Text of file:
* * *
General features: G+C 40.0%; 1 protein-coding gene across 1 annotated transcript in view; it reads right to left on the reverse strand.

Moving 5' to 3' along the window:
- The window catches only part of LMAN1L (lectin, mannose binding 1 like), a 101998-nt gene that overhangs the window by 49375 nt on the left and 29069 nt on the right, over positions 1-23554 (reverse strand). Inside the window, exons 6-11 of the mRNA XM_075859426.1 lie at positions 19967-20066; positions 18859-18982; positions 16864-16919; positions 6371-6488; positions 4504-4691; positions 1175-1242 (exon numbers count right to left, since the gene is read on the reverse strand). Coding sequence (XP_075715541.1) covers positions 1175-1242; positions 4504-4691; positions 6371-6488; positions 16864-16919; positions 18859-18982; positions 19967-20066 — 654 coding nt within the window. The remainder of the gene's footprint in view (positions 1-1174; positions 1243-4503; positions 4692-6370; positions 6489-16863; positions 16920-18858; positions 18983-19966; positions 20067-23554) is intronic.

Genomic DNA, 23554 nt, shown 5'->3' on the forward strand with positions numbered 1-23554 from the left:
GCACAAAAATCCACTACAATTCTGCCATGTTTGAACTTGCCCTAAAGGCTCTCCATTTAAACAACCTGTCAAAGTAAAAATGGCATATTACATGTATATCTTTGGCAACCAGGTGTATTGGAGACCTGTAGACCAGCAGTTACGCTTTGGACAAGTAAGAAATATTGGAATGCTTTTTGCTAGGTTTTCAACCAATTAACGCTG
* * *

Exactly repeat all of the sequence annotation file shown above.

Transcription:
General features: G+C 40.0%; 1 protein-coding gene across 1 annotated transcript in view; it reads right to left on the reverse strand.

Moving 5' to 3' along the window:
- The window catches only part of LMAN1L (lectin, mannose binding 1 like), a 101998-nt gene that overhangs the window by 49375 nt on the left and 29069 nt on the right, over positions 1-23554 (reverse strand). Inside the window, exons 6-11 of the mRNA XM_075859426.1 lie at positions 19967-20066; positions 18859-18982; positions 16864-16919; positions 6371-6488; positions 4504-4691; positions 1175-1242 (exon numbers count right to left, since the gene is read on the reverse strand). Coding sequence (XP_075715541.1) covers positions 1175-1242; positions 4504-4691; positions 6371-6488; positions 16864-16919; positions 18859-18982; positions 19967-20066 — 654 coding nt within the window. The remainder of the gene's footprint in view (positions 1-1174; positions 1243-4503; positions 4692-6370; positions 6489-16863; positions 16920-18858; positions 18983-19966; positions 20067-23554) is intronic.

Genomic DNA, 23554 nt, shown 5'->3' on the forward strand with positions numbered 1-23554 from the left:
GCACAAAAATCCACTACAATTCTGCCATGTTTGAACTTGCCCTAAAGGCTCTCCATTTAAACAACCTGTCAAAGTAAAAATGGCATATTACATGTATATCTTTGGCAACCAGGTGTATTGGAGACCTGTAGACCAGCAGTTACGCTTTGGACAAGTAAGAAATATTGGAATGCTTTTTGCTAGGTTTTCAACCAATTAACGCTG